Werklund School of Education
Leading Education for a Connected World
March 7, 2016 - These days, when it comes to physical appearance, it’s not uncommon to hear people openly criticizing and judging others about their body size. Too fat, too thin; in personal conversations and throughout mainstream and social media, there doesn’t seem to be much regard for the impact the negative comments about physical appearance has on the individual.
Some call it the last acceptable form of discrimination, a key tenet in the discussion on social justice issues.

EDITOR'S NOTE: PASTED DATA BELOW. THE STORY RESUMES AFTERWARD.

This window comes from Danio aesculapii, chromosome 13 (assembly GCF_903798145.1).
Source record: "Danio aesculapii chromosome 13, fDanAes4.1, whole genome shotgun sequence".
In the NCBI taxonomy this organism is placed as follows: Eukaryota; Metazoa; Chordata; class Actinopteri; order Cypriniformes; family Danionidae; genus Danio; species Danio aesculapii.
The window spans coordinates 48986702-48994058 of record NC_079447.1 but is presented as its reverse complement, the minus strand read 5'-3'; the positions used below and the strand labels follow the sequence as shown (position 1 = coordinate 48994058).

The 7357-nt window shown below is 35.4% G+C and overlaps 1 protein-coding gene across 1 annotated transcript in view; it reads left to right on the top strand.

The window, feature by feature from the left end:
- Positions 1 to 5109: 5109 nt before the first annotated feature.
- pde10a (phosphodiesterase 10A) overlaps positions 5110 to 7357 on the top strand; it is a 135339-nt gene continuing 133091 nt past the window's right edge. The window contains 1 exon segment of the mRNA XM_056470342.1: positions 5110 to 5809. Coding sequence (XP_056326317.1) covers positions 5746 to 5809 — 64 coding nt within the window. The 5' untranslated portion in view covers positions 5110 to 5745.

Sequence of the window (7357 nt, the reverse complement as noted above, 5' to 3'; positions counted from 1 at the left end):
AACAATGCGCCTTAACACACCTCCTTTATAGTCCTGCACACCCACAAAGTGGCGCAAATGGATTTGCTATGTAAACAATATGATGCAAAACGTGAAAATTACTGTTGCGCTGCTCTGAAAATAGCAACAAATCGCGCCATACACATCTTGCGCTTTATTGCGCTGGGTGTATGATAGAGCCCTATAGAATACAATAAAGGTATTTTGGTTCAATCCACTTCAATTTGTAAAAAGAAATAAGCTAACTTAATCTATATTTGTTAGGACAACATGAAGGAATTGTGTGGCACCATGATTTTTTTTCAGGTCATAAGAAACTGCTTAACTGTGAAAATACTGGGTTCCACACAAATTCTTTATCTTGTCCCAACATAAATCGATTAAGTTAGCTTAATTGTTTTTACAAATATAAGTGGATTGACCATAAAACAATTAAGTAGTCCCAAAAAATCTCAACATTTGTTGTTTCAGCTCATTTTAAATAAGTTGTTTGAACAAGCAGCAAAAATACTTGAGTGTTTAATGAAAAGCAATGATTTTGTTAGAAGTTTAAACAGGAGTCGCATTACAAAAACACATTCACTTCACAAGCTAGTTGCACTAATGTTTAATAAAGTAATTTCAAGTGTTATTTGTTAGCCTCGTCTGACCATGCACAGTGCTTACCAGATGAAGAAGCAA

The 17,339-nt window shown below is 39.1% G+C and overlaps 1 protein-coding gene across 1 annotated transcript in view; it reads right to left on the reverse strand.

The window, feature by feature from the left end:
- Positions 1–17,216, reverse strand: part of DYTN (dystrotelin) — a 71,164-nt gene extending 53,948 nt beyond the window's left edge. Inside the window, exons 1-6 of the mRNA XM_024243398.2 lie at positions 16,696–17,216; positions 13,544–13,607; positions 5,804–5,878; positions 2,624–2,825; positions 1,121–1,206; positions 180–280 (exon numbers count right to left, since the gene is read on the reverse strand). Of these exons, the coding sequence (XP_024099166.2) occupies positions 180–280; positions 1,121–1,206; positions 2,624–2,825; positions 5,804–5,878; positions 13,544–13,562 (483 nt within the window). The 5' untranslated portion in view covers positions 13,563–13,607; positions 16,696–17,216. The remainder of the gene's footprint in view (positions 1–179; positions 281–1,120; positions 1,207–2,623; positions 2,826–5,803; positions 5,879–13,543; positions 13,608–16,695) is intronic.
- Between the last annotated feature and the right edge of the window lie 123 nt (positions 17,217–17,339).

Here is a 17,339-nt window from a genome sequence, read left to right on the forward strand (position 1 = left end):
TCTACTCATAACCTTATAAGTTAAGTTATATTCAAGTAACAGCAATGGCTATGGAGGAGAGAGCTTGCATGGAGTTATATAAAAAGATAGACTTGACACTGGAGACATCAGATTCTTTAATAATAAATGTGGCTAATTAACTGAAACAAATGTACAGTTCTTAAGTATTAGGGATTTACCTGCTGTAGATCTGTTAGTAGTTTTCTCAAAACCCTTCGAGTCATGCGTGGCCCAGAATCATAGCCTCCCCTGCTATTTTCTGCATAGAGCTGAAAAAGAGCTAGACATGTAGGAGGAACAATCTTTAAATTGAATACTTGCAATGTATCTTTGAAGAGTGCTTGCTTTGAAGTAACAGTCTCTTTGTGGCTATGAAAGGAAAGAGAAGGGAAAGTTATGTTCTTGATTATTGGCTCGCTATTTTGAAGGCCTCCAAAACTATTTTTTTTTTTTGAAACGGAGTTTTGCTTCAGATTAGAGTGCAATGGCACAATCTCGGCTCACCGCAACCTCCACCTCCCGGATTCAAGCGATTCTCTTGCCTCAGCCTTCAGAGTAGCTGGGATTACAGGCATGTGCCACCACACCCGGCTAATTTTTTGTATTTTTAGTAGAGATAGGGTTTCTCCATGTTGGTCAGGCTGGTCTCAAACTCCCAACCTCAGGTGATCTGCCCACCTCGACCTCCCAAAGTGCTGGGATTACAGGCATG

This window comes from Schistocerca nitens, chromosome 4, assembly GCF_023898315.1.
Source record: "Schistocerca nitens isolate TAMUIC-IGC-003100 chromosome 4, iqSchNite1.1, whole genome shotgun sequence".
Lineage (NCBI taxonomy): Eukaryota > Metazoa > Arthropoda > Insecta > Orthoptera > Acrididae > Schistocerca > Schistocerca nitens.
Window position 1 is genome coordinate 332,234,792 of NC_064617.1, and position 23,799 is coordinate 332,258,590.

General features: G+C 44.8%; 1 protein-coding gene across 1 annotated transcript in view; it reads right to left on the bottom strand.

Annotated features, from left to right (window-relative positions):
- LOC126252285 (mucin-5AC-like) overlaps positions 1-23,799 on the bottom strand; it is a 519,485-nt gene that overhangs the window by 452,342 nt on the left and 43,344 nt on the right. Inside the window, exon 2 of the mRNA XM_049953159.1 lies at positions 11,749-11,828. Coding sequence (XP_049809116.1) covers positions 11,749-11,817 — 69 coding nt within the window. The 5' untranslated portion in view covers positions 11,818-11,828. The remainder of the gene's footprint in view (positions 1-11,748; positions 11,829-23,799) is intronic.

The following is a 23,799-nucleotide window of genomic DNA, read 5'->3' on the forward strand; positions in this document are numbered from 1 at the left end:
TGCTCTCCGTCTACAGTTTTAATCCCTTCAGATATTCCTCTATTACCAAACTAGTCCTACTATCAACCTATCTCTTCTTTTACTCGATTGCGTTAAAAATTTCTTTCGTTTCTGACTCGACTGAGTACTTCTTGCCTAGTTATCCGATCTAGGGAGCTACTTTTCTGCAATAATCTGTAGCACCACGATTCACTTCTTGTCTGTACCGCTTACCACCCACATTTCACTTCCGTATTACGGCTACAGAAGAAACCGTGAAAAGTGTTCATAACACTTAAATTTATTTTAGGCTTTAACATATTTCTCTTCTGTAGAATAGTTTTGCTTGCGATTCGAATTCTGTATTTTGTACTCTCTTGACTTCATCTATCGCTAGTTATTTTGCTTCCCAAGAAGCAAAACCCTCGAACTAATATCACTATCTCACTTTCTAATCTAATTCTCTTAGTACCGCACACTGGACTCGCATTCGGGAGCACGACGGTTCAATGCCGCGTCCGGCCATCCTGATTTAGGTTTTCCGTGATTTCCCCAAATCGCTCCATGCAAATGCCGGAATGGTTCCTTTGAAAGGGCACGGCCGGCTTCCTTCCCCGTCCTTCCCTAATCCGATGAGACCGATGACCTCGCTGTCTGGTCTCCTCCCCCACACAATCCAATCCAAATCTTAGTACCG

And while most tend to think of social justice as relating to issues such as dimensions of resource distribution, physical and psychological security, and power relations, researchers Shelly Russell-Mayhew and Darren Lund are asking whether there a connect between the two.
Russell-Mayhew, who holds a Werklund Professorship for her work in the area of weight bias, has teamed up with WSE prof Lund and others to consider the connection between social inequity as it relates to food, weight, physical activity, health, and gender.